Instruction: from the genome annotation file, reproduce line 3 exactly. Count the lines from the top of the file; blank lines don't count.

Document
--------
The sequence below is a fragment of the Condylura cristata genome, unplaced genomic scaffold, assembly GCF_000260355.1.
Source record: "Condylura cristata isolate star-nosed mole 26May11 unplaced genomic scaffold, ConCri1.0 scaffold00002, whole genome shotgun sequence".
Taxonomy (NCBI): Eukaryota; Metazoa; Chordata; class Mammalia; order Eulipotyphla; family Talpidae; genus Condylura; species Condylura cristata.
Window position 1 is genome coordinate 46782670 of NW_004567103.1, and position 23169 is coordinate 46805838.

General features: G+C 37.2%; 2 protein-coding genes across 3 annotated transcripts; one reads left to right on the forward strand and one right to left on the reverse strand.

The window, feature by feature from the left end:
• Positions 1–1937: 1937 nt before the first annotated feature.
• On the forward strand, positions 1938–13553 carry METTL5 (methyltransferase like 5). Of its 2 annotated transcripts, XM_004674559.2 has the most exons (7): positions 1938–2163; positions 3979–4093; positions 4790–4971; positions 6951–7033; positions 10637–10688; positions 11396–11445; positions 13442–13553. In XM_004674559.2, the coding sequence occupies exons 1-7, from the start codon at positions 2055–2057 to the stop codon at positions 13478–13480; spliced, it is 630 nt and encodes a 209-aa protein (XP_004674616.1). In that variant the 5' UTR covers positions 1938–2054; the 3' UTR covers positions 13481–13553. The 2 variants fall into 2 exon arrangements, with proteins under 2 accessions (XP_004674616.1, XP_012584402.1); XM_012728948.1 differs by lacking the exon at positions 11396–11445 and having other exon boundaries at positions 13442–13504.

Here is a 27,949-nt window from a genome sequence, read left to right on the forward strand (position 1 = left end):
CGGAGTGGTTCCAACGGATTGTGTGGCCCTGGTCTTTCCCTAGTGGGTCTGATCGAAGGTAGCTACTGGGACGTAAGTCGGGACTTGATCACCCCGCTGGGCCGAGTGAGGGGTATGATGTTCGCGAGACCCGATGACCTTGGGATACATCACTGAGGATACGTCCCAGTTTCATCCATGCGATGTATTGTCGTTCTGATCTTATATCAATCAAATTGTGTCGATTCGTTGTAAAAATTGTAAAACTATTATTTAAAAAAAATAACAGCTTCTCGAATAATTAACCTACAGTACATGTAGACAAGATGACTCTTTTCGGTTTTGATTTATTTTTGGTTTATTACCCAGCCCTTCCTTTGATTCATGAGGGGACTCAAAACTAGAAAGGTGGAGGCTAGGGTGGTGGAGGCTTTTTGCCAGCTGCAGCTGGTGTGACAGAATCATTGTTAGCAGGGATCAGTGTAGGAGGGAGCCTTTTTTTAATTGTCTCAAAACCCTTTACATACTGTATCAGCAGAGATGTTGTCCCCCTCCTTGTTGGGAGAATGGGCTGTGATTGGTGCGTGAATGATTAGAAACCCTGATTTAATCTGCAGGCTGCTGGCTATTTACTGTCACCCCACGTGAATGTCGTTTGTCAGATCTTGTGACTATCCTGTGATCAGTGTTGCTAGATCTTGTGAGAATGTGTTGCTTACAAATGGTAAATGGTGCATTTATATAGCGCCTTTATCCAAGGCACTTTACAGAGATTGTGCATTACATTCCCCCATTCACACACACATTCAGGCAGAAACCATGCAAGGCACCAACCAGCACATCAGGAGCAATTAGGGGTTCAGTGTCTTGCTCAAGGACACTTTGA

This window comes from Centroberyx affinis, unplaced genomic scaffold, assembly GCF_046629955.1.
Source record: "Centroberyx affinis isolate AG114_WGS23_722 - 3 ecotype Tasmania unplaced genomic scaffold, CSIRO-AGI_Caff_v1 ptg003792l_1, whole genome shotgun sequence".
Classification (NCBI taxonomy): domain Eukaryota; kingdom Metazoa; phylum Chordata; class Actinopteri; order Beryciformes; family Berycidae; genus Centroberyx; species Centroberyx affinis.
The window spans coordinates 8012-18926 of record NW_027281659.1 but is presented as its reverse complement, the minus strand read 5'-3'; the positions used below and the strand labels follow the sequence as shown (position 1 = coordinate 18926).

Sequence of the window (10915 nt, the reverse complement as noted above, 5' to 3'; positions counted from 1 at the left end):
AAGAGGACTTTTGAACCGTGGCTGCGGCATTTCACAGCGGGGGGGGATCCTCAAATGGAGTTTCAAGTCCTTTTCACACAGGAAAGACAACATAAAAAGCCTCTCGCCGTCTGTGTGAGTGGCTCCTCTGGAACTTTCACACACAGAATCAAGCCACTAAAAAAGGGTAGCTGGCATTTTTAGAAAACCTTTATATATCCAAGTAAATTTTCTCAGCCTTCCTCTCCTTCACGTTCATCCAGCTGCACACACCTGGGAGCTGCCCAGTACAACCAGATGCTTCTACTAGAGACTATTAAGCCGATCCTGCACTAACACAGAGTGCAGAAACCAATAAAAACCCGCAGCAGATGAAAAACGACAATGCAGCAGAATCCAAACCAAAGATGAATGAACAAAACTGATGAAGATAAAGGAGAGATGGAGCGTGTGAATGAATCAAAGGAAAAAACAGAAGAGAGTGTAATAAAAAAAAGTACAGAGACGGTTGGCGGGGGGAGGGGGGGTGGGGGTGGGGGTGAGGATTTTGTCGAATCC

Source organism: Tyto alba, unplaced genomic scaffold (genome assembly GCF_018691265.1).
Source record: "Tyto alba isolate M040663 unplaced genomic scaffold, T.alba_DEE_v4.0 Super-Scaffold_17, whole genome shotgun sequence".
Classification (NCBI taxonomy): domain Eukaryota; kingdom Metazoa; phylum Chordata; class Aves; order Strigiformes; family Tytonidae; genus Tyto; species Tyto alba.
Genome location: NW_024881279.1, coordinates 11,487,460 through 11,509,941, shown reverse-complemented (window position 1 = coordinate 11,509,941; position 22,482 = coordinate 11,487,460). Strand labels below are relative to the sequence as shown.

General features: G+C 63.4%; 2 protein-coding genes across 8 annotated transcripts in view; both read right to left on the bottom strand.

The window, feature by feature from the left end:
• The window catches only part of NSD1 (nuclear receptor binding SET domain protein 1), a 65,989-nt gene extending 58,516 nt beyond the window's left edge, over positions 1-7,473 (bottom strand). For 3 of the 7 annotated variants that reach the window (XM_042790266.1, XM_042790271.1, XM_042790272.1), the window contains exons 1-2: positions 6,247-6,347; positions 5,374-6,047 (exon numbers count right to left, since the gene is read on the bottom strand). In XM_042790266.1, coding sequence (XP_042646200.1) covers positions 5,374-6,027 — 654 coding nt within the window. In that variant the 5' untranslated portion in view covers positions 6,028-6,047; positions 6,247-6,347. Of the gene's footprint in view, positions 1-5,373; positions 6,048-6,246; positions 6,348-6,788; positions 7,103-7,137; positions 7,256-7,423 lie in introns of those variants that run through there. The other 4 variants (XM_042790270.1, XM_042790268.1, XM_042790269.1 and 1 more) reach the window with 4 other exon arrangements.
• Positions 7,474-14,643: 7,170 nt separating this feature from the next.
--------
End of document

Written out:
Taxonomy (NCBI): Eukaryota; Metazoa; Chordata; class Mammalia; order Eulipotyphla; family Talpidae; genus Condylura; species Condylura cristata.